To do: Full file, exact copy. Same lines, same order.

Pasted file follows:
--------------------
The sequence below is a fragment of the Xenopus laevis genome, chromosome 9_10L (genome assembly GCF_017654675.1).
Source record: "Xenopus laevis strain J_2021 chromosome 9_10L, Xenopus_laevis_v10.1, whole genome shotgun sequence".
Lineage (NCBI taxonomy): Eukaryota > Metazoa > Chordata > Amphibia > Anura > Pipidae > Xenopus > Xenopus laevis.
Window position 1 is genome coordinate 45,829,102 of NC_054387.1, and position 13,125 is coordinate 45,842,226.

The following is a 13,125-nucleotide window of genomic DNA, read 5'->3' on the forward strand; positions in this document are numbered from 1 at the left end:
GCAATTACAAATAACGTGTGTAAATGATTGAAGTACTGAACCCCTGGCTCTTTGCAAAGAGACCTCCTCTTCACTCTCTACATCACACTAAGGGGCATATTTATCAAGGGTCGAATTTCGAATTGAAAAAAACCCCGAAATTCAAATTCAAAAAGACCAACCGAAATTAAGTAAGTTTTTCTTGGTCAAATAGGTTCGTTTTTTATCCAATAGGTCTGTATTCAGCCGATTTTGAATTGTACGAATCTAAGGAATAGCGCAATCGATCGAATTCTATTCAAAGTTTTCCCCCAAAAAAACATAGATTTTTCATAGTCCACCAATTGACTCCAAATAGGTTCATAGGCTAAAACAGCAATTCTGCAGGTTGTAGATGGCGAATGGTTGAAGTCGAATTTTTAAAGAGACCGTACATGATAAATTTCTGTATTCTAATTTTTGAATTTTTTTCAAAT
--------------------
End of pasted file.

The sequence below is a fragment of the Xenopus laevis genome, chromosome 9_10L (genome assembly GCF_017654675.1).
Source record: "Xenopus laevis strain J_2021 chromosome 9_10L, Xenopus_laevis_v10.1, whole genome shotgun sequence".
Lineage (NCBI taxonomy): Eukaryota > Metazoa > Chordata > Amphibia > Anura > Pipidae > Xenopus > Xenopus laevis.
Window position 1 is genome coordinate 45,829,102 of NC_054387.1, and position 13,125 is coordinate 45,842,226.

The following is a 13,125-nucleotide window of genomic DNA, read 5'->3' on the forward strand; positions in this document are numbered from 1 at the left end:
GCAATTACAAATAACGTGTGTAAATGATTGAAGTACTGAACCCCTGGCTCTTTGCAAAGAGACCTCCTCTTCACTCTCTACATCACACTAAGGGGCATATTTATCAAGGGTCGAATTTCGAATTGAAAAAAACCCCGAAATTCAAATTCAAAAAGACCAACCGAAATTAAGTAAGTTTTTCTTGGTCAAATAGGTTCGTTTTTTATCCAATAGGTCTGTATTCAGCCGATTTTGAATTGTACGAATCTAAGGAATAGCGCAATCGATCGAATTCTATTCAAAGTTTTCCCCCAAAAAAACATAGATTTTTCATAGTCCACCAATTGACTCCAAATAGGTTCATAGGCTAAAACAGCAATTCTGCAGGTTGTAGATGGCGAATGGTTGAAGTCGAATTTTTAAAGAGACCGTACATGATAAATTTCTGTATTCTAATTTTTGAATTTTTTTCAAAT